Practical Benefits of Using the Big Five Model of Personality in Organizations

Five Model of Personality
Sep 26, 2023 Reading time : 5 min

Key Takeaways

  • The five-factor approach also known as the big five categorizes human personality into five broad factors.
  • Conscientiousness is a strong predictor of job performance having a 6.8 variance in job performance.
  • These personality traits predict job performance and impact organizational metrics such as job satisfaction, burnout, absenteeism, etc. 
  • Personality assessment helps in identifying both positive and negative leadership styles.

Despite the existence of many personality models, a Five Factor Approach started gaining substantial popularity and prominence since around mid-1980s. You can take the Big 5 personality test for free on the Psyculator platform

Broadly, the Five Factor Approach is the belief that the human persona can be organized by only five broad factors, typically labeled as

  • Openness
  • Conscientiousness
  • Extraversion
  • Agreeableness
  • Neuroticism, which is sometimes called Emotional Stability (Block, 1995, 2001; John & Srivastava, 1999). 

These broad factors are associated with more specific characteristics (i.e. measuring a single aspect), often denoted as personality facets. 

The most popular framework here is the Five-Factor Model (FFM; Costa & McCrae, 1992a), commonly referred to as the Big Five, which includes 30 low-order character facets (i.e. six facets per broad factor). 

For example, Neuroticism is associated with such aspects as anxiety and anger; Conscientiousness measures self-discipline and planfulness; Agreeableness includes altruism and empathy; Extraversion is used to assess gregariousness and sociability; and Openness generally measures the extent to which someone is open to new experiences. 


A substantial body of research has shown that the nature of an individual can predict job performance. For example, Conscientiousness, the strongest persona predictor in a wide range of occupations demonstrated the following predictive correlates across a number of meta-analyses: .18 (Tett, Jackson, & Rothstein, 1991); .22 (Barrick & Mount,1991); .24 (Hurtz & Donovan,2000) .26 (Judge, Rodell, Klinger, Simon, & Crawford, 2013).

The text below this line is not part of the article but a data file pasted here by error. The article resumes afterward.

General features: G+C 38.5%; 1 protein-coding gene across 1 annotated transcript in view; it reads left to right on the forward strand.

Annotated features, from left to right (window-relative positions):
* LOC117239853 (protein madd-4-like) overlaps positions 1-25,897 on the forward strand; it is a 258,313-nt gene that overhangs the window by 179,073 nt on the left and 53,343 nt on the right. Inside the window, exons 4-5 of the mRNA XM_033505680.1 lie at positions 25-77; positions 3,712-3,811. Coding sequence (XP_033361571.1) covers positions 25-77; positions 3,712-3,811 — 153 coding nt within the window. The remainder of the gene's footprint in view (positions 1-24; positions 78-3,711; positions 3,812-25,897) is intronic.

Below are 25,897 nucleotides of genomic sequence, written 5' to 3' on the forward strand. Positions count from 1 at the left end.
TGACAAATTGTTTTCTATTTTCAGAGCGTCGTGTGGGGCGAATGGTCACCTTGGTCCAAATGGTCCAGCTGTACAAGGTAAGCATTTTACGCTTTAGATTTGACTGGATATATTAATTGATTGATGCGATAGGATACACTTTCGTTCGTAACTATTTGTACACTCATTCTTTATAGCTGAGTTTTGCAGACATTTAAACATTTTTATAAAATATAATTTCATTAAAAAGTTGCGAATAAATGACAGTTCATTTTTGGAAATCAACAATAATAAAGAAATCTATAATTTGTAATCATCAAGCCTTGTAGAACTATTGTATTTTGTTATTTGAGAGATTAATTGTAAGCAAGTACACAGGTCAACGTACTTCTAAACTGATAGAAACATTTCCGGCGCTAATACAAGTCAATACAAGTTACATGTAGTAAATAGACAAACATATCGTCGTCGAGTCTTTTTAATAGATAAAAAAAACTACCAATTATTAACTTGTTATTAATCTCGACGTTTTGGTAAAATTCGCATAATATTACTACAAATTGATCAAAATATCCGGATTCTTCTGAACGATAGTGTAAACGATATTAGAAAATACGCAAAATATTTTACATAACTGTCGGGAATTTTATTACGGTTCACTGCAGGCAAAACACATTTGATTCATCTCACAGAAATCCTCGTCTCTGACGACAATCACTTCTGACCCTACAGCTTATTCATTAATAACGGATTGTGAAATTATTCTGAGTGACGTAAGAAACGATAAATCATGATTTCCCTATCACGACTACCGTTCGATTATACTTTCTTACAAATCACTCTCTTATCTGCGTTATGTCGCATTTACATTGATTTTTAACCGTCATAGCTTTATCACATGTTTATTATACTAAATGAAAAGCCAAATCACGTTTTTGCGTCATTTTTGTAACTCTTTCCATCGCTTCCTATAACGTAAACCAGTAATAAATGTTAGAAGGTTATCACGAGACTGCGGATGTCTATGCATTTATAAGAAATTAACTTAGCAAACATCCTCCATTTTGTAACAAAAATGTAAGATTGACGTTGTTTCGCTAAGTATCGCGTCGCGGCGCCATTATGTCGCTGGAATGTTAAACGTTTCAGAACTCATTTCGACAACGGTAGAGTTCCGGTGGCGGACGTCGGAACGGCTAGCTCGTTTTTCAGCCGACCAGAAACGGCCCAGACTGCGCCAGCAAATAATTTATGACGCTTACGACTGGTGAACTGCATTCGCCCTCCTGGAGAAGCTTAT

In other words, Conscientiousness explained no more than 6.8 percent of the variance in employee output. While it might not look excessive, it is worth noting that after the IQ (known as the strongest predictor of job performance), the Big Five factors have the second-strongest predictive power when it comes to career outcomes. 


It is significant to note that personality has incremental predictive power over IQ too. This means that a certain proportion of work performance that is explained by a person’s nature can no longer be explained by employees’ intellectual prowess. 

Even more interesting is the whole body of research that shows that the persona can explain many vital organizational metrics other than professional performance. 

For example, numerous meta-analyses have shown that it is still a pertinent predictor job satisfaction (Judge, Heller, & Mount, 2002), burnout (Alarcon, Eschleman, & Bowling, 2009), absenteeism (Ones, Viswesvaran, & Schmidt, 2003; Salgado, 2002), presenteeism (Johns, 2010; Miraglia, & Johns, 2016), workplace accidents (Clarke & Robertson, 2005; Clarke & Robertson, 2008), organizational commitment (Meyer, Stanley, Herscovitch, & Topolnytsky, 2002), organizational justice (Cohen-Charash & Spector, 2001), and counter-productive workplace behavior (Grijalva & Newman, 2015).

Other meta-analytic studies demonstrated the significance of personality assessments for predicting both positive and negative leadership styles (Bono & Judge, 2004; Eagly, Johannesen-Schmidt, & Van Engen, 2003). 

In terms of the latter, they are useful psychometric tools for identifying destructive leaders, whose actions have a negative impact on organizations (e.g. Babiak & Hare, 2006; Campbell, Hoffman, Campbell, & Marchisio, 2011; Mathieu, Hare, Jones, Babiak, & Neumann, 2013). 

That is, a growing body of organizational research has linked destructive leadership with workplace bullying (e.g. Boddy, 2005, 2010, 2015; Mattice & Spitzberg, 2007), with a recent study showing that in a US-based sample of working individuals, psychopathic and narcissistic leadership styles explained as much as 41 percent and 25 percent variance in occupational cruelty, and up to 20 percent variance in employee depression (Tokarev, Phillips, Hughes, & Irwing, 2017). 

This has substantial costs to the economy, as, in the UK alone, organizational costs of office bullying were estimated to range from four to four and a half billion pounds per annum in the form of lost productivity and law-suits (Rayner, 1997; Sheehan, 1999). 

Do You Know?
It is shocking to note that according to a recent survey, in many cases, 65% of the bullies are managers and bosses.

In fact, the problem of workplace bullying is so persistent that Einarsen (1999) claimed that “Bullying at work … is a more crippling and devastating problem for employees than all other work-related stress put together” (p.2).

Verbal bullying is considered to be the most common form of workforce abuse which mostly includes aggressive email tones and yelling in the workspace. The former accounts for 23.3% while the former 17.8%. 


The Big Five has become a prominent framework for understanding human personality. In broad, it contains five aspects, but it encompasses 30 personality facets. 

These personalities play a major role in job satisfaction, absenteeism, burnout, workplace accidents, and counterproductive behavior. Moreover, they are also helpful in identifying positive and negative leadership styles.

Destructive leaders often hamper organizational growth and significantly contribute to bullying with substantial economic costs.

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